Specifically, the invention provides an interface circuit for a single logic input pin of an electronic system. The interface circuit comprises a decoder for converting a pulse coded signal applied to the input pin into a sequence of logic low and logic high values. The decoder has an up/down counter with a count input connected to a clock source and an edge detection circuit detecting rising and falling edges of the input signal. The edge detection circuit is connected to the up/down counter to start up-counting from a reset value upon detection of an edge in a first direction and to start down-counting from a current count upon detection of an edge in a second direction. A bit value deciding circuit delivers a first logic value when the count of the up/down counter is above the reset value on detection of an edge in the second direction and delivers a second logic value when the count of the up/down counter is at or below the reset value on detection of an edge in the second direction. Since the actual count of the counter is irrelevant and the decision on the logic value is only dependent on the criterion as to whether or not the count exceeds the reset value, the bit timing and the transmission rate of the input signal may vary in a wide range. There are only a few limitations that are easily respected. One limitation is the clock frequency that should be sufficiently higher than—the maximum expected frequency of the input signal. Another limitation is the duty cycle of the input signal, which should sufficiently distinguish a period that transmits a logic “0” from a period that transmits a logic “1”.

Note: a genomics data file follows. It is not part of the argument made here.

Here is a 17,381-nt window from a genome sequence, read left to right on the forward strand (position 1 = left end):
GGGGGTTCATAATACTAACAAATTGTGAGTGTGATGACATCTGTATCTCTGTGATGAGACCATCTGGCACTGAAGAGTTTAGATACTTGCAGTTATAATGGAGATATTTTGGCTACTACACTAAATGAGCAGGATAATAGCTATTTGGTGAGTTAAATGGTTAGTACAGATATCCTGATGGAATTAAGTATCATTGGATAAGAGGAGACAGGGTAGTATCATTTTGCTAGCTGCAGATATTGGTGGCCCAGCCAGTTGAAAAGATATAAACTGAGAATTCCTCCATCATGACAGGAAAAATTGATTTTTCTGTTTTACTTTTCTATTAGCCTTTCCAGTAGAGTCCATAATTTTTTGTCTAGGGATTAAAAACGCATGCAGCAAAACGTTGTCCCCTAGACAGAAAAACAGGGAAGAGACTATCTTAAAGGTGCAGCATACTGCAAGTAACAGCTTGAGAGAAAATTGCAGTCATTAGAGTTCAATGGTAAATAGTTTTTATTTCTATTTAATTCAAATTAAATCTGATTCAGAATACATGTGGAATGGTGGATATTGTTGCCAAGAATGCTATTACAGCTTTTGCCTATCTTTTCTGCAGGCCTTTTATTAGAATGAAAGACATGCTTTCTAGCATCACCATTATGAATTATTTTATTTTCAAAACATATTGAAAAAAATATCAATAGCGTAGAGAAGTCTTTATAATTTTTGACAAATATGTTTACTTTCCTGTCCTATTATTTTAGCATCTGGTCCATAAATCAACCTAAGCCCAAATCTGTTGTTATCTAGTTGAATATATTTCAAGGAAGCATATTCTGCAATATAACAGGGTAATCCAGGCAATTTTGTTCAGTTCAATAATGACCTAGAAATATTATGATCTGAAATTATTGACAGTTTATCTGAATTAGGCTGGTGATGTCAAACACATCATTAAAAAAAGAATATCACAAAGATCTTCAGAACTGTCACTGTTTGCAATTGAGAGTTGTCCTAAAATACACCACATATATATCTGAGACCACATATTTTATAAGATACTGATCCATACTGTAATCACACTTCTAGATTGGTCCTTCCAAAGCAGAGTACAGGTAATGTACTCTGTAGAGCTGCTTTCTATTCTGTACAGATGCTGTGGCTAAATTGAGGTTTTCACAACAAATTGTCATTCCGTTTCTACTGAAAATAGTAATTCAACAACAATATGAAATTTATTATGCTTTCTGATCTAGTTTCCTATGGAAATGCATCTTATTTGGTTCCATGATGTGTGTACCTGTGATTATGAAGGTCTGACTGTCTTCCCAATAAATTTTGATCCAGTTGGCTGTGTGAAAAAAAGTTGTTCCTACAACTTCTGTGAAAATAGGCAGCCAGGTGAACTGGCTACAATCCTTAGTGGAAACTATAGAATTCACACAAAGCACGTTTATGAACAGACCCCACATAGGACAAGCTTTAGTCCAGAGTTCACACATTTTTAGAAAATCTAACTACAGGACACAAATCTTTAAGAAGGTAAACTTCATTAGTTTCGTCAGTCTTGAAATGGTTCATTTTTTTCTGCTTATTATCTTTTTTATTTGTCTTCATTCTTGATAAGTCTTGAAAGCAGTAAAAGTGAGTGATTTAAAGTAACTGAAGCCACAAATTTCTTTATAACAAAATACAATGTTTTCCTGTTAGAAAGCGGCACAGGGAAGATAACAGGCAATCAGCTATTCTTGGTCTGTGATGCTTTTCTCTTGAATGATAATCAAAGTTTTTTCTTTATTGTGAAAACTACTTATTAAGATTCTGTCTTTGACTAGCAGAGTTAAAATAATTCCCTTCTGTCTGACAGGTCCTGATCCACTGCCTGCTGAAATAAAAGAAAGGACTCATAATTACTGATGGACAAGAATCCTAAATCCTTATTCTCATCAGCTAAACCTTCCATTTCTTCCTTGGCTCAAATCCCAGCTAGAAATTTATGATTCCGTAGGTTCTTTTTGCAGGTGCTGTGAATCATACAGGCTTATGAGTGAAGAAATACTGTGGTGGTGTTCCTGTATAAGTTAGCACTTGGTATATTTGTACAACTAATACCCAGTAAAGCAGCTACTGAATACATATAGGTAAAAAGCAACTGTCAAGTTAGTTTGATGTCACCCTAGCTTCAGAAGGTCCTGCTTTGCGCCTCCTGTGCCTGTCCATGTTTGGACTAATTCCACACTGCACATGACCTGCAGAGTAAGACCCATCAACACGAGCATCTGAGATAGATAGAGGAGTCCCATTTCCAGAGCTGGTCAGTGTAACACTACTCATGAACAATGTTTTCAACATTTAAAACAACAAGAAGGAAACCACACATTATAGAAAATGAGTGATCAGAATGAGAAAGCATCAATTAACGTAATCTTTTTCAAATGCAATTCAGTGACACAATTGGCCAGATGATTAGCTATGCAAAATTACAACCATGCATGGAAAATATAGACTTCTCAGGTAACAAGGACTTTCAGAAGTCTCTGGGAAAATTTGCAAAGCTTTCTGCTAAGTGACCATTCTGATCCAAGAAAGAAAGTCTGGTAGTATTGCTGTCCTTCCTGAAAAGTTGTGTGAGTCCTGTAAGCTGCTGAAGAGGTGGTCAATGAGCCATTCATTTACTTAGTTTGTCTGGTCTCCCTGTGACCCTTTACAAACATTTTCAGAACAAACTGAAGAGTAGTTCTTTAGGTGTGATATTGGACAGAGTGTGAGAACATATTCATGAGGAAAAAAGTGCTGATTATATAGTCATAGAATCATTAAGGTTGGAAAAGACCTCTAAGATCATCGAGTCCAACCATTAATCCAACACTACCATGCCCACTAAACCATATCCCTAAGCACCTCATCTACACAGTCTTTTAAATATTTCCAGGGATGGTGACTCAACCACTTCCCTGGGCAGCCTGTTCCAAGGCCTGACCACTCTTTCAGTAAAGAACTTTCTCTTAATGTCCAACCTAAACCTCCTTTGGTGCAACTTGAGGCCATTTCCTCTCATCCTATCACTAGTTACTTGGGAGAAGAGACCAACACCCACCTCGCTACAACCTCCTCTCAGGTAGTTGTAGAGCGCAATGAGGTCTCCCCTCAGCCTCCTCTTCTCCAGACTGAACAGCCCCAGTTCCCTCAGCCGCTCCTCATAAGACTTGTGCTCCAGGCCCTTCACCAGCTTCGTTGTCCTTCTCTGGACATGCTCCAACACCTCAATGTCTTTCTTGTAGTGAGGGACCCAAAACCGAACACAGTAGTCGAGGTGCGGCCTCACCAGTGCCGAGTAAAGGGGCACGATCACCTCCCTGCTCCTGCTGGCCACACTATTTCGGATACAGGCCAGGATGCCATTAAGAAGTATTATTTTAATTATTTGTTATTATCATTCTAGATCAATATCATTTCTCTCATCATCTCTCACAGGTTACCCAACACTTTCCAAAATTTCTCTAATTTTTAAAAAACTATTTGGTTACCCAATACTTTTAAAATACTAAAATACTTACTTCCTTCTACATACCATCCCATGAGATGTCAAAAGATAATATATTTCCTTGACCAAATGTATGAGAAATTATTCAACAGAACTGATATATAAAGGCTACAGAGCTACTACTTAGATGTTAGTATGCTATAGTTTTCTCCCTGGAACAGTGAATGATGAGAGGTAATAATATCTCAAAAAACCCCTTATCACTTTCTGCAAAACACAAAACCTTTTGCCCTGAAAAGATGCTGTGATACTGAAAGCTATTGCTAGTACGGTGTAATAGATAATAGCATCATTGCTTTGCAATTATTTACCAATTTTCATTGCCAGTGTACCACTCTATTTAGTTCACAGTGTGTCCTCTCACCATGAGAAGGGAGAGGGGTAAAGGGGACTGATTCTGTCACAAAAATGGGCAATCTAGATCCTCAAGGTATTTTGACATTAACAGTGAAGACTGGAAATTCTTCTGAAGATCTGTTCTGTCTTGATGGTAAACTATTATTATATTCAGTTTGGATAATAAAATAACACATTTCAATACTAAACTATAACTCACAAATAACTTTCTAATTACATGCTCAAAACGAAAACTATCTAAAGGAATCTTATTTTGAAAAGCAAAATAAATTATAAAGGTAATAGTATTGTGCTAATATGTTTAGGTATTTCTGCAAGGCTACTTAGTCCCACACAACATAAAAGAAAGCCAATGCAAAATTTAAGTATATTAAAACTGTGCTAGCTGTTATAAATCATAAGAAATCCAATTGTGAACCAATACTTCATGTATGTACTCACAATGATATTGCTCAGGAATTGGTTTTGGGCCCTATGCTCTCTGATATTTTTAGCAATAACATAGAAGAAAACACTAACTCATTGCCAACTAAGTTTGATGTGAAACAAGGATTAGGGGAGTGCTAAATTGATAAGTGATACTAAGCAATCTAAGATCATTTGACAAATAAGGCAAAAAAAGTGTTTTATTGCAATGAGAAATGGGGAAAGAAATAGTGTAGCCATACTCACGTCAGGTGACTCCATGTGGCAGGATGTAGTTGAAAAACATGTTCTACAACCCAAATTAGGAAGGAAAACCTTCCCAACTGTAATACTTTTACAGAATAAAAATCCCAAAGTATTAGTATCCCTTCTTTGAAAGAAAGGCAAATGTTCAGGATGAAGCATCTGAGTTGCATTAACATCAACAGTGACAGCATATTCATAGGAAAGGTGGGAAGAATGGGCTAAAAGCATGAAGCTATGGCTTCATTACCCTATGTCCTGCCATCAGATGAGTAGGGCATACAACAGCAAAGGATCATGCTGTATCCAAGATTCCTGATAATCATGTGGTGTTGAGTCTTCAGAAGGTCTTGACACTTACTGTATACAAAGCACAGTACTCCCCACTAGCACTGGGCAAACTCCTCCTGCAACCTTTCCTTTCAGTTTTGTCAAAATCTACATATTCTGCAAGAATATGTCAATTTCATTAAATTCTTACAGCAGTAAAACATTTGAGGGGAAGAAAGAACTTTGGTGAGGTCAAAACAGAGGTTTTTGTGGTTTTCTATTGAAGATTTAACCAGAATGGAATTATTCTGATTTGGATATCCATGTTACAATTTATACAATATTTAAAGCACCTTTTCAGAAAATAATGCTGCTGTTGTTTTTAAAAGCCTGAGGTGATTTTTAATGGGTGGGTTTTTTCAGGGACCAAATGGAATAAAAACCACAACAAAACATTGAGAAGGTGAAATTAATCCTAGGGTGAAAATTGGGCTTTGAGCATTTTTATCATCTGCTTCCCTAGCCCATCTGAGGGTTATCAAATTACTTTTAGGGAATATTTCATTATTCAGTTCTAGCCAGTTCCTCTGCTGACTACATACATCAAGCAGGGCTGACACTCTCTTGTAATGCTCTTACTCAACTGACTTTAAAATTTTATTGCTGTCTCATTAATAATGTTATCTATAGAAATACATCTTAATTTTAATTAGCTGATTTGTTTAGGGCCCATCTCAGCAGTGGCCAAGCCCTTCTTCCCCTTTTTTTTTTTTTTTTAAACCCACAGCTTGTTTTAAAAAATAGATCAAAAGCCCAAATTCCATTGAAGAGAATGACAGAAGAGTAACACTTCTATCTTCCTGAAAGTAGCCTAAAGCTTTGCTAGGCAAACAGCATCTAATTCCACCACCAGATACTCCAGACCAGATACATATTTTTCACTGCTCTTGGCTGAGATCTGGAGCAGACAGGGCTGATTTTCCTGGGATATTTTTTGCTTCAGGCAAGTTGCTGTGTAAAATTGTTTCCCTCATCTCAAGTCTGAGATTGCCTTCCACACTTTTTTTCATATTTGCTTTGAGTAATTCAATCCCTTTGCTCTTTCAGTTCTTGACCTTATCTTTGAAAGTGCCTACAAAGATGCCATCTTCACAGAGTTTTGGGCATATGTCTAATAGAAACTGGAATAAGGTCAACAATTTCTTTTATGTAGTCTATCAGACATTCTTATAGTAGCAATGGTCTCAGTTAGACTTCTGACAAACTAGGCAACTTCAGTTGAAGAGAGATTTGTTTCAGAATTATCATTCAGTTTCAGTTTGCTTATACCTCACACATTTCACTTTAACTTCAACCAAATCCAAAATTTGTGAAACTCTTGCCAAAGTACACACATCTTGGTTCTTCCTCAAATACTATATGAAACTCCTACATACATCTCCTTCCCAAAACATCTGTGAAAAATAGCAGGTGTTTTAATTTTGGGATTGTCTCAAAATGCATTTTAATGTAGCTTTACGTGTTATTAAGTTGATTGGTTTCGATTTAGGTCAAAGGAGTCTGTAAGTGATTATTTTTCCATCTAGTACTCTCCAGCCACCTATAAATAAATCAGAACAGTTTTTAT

In a specific embodiment, the bit value deciding circuit delivers a first static logic value in the event of an overflow of the up/down counter at an upper limit and delivers a second static logic value in the event of an overflow of the up/down counter at a lower limit. Thus, the single logic input pin can be used either to receive data transmitted as a pulse width coded signal or it can be used as a mode input, changing between two different states or modes according to the first or the second static logic value.